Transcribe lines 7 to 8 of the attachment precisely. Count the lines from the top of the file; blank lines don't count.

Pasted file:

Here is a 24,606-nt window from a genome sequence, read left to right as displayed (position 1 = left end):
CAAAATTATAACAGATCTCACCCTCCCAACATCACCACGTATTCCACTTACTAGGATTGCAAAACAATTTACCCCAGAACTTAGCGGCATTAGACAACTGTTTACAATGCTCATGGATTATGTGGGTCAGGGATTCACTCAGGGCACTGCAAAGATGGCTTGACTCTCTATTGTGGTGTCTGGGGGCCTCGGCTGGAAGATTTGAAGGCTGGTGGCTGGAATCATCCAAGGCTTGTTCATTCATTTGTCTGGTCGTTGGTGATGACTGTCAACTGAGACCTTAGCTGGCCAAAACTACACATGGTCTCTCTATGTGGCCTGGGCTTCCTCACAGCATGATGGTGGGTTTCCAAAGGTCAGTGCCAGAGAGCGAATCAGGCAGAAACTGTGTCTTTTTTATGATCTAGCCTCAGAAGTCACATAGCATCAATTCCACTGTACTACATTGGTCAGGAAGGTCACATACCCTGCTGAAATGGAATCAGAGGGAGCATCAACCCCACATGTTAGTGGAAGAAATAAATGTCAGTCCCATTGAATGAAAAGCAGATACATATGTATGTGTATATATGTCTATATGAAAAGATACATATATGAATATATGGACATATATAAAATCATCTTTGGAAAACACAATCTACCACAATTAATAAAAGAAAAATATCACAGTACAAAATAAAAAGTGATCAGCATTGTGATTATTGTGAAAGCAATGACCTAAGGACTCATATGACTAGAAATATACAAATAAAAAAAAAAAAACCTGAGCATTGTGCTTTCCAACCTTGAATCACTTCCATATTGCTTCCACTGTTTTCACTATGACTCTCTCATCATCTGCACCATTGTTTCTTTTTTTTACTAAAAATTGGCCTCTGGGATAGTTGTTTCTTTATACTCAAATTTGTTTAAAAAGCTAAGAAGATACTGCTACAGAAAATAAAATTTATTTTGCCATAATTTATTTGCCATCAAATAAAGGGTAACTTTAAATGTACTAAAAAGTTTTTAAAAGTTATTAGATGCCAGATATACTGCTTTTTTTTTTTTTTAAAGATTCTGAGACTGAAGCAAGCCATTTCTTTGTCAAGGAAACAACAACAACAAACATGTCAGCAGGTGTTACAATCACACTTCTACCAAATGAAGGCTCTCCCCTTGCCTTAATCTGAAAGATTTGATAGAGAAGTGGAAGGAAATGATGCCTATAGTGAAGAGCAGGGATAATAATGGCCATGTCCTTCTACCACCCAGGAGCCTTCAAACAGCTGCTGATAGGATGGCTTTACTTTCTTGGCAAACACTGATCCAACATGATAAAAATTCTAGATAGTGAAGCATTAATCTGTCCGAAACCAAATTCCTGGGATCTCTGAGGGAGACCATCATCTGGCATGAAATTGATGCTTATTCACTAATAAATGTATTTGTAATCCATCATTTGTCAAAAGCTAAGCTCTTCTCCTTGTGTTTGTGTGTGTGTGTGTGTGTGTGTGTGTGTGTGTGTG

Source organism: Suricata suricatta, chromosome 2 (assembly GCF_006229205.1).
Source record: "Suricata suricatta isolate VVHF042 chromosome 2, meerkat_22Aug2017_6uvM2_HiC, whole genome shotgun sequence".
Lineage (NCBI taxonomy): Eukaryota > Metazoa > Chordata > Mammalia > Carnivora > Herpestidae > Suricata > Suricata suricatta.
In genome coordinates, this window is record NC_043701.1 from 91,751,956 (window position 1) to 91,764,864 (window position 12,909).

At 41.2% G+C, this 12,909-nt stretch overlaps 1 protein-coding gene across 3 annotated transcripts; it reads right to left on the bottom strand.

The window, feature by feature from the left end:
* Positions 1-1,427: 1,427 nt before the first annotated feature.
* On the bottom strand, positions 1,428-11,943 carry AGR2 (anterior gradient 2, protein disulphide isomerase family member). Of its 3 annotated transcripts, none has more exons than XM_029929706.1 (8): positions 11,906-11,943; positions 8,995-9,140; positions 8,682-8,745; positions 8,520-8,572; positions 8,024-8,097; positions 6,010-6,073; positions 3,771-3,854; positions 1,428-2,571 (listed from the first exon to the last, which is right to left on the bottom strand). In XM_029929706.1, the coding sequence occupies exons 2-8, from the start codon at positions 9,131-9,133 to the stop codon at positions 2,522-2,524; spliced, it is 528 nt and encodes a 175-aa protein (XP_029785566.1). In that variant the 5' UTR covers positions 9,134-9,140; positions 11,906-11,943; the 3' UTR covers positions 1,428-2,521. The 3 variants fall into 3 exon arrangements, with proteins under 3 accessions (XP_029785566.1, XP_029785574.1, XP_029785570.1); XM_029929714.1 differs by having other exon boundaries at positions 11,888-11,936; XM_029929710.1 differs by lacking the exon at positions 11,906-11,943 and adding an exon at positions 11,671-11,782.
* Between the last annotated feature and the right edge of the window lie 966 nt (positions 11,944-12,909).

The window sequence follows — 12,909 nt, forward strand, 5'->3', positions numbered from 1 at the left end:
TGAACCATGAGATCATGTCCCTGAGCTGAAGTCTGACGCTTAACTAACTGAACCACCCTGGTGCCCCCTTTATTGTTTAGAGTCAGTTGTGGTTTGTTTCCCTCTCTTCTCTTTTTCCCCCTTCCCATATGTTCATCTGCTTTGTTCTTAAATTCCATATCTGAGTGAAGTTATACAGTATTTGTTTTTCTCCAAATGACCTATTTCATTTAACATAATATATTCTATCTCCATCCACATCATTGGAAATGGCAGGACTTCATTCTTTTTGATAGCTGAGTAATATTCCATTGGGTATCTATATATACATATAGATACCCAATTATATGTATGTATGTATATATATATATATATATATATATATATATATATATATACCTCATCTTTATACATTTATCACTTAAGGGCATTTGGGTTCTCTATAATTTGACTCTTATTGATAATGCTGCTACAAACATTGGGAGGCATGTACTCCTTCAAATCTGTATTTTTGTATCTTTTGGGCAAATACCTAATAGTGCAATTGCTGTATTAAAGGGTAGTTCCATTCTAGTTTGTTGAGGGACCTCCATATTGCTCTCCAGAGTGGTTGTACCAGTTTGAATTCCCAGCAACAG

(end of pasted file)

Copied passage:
At 41.2% G+C, this 12,909-nt stretch overlaps 1 protein-coding gene across 3 annotated transcripts; it reads right to left on the bottom strand.

The window, feature by feature from the left end: